Overview of recent conditions
In many ways, the weather over the past few weeks has been pretty typical of early summer in California.
It’s been hot in the inland valleys, and not so hot near the coast, with a sharp gradient in between. Conditions have been largely dry, though an increasingly moist monsoonal flow has finally brought respectable thunderstorms to some mountain and high desert regions lately. We’ve seen a modest marine layer along the coast, and periodic heat waves inland that have brought sweltering temperatures to Central Valley and southeastern desert communities. None of these events is particularly noteworthy for late June and early July.
Despite this semblance of pseudo-normality, though, there are a number of rather stark reminders that conditions are far from what would normally be expected this time of year.
California continues to endure its warmest year on record to date (as of May 31st; I’ll update this point in a day or so when the official June numbers become available). Huge wildfires are burning with an intensity not normally witnessed until the driest days of September and October, and various metrics suggest that wildfire risk in many regions is at or near record high levels. The Sierra snowpack is long gone–and snowmelt-driven river and streamflows into the state’s reservoirs continue to plummet. An even greater fraction of California is experiencing “exceptional” (i.e. maximum-severity) drought conditions than just a few weeks ago–a region which now includes both the San Francisco Bay Area and the greater Los Angeles Metro area. Given California’s distinct wet winter/dry summer climatology, it’s extremely unlikely that this overall picture will change much between now and the start of the next rainy season.
Monsoonal moisture continues to stream northwestward over much of California this evening, and will continue to do so periodically over the next week or more. High mountain and some high desert regions have already experienced some locally intense thunderstorm activity in association with this moisture, but precipitation coverage overall has been quite sparse. There is a slight possibility that some of this moisture could spark some mostly dry, high-based convection over the next 72 hours over parts of northern and central California, which would of great concern fire weather-wise. However, at the moment it doesn’t look like we’re headed for a major “lightning bust” in the immediate future.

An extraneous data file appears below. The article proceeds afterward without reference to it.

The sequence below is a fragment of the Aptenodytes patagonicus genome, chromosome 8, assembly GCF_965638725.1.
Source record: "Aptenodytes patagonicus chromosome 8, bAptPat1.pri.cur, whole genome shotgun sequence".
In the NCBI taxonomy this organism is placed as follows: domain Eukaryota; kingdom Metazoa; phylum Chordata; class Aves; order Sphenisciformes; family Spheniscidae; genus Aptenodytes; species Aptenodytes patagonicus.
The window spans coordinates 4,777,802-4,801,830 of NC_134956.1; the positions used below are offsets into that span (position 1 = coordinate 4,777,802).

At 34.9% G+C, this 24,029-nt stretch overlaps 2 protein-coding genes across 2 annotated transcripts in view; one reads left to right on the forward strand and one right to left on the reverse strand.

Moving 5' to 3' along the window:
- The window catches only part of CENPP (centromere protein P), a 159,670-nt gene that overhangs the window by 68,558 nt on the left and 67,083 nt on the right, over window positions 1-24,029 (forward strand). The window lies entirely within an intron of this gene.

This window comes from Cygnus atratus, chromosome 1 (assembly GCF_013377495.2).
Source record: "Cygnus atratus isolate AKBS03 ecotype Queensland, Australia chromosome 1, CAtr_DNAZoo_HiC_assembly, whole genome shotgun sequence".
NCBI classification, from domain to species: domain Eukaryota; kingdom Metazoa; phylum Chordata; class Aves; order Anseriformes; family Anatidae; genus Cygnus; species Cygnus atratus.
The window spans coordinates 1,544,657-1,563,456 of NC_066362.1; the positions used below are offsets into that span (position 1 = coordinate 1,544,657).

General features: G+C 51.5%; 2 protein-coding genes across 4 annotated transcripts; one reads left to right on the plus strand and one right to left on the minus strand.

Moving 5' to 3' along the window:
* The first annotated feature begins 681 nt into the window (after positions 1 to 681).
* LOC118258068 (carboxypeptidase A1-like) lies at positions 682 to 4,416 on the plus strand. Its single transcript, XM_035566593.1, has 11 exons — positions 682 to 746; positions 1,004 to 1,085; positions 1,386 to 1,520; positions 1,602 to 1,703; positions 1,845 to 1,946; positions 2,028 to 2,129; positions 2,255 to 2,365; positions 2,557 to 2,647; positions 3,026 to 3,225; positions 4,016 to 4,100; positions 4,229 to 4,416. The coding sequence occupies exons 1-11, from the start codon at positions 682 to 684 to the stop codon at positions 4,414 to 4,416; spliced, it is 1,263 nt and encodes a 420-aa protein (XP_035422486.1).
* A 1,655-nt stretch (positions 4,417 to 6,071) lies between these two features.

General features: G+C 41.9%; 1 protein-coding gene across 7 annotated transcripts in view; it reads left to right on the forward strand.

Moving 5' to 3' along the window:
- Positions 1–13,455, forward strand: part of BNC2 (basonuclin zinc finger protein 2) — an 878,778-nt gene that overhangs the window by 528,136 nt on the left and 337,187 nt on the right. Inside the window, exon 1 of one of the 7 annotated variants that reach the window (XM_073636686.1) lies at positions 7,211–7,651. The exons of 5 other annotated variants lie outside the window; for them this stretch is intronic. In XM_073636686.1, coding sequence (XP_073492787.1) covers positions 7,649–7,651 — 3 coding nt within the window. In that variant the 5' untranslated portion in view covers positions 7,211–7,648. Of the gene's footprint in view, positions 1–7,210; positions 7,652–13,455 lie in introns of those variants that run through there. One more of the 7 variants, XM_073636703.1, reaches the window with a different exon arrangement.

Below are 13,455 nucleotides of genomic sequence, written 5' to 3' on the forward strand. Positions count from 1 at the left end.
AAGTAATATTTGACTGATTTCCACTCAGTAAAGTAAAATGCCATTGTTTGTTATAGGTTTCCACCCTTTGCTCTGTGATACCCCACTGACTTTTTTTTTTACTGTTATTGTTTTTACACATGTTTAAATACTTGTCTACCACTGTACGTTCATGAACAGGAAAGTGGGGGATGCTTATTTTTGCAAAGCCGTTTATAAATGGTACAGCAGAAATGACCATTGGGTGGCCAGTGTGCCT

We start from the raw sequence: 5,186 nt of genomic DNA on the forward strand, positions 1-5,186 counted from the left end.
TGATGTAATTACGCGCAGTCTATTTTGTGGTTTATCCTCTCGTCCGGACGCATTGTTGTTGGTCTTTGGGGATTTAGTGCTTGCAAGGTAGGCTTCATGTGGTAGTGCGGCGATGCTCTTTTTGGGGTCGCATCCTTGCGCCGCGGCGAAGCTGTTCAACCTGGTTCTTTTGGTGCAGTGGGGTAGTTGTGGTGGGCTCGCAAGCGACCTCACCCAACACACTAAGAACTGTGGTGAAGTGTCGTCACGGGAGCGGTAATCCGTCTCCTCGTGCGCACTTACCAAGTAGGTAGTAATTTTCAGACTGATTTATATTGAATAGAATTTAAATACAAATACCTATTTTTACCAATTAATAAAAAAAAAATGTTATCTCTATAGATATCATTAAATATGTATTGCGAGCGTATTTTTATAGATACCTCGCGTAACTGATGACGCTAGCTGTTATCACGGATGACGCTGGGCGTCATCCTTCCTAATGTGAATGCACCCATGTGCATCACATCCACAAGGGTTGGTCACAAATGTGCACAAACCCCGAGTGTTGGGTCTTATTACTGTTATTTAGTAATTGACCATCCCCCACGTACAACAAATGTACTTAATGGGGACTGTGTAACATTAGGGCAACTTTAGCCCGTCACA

Hot to very hot conditions will continue over interior California, with widespread 100+ temperatures expected for much of the coming week. While this heat won’t extend all the way to the coast (where a shallow marine layer will keep things seasonably cool), the state overall will remain considerably warmer than average. Some moderation will probably occur late this week as a weak trough develops off the coast of California, but conditions will remain quite warm inland.
There has been some suggestion in recent numerical model forecasts that a more substantial push of southeasterly winds/monsoonal moisture may affect California during the first half of July. A slow-moving upper-level low may develop off the coast towards the end of the coming week, which may turn flow to the south or southeast over California by next weekend. If this relatively moist southeasterly flow from the Gulf of California and Desert Southwest can interact with some weak instability generated by the offshore low, there may be the possibility of a more widespread elevated convective event at some point in the 6-10 day period. Recent solutions have become a little less consistent regarding this possible evolution, but this probably bears close watching over the next week or so. I’ll have an update if this starts to appear more likely.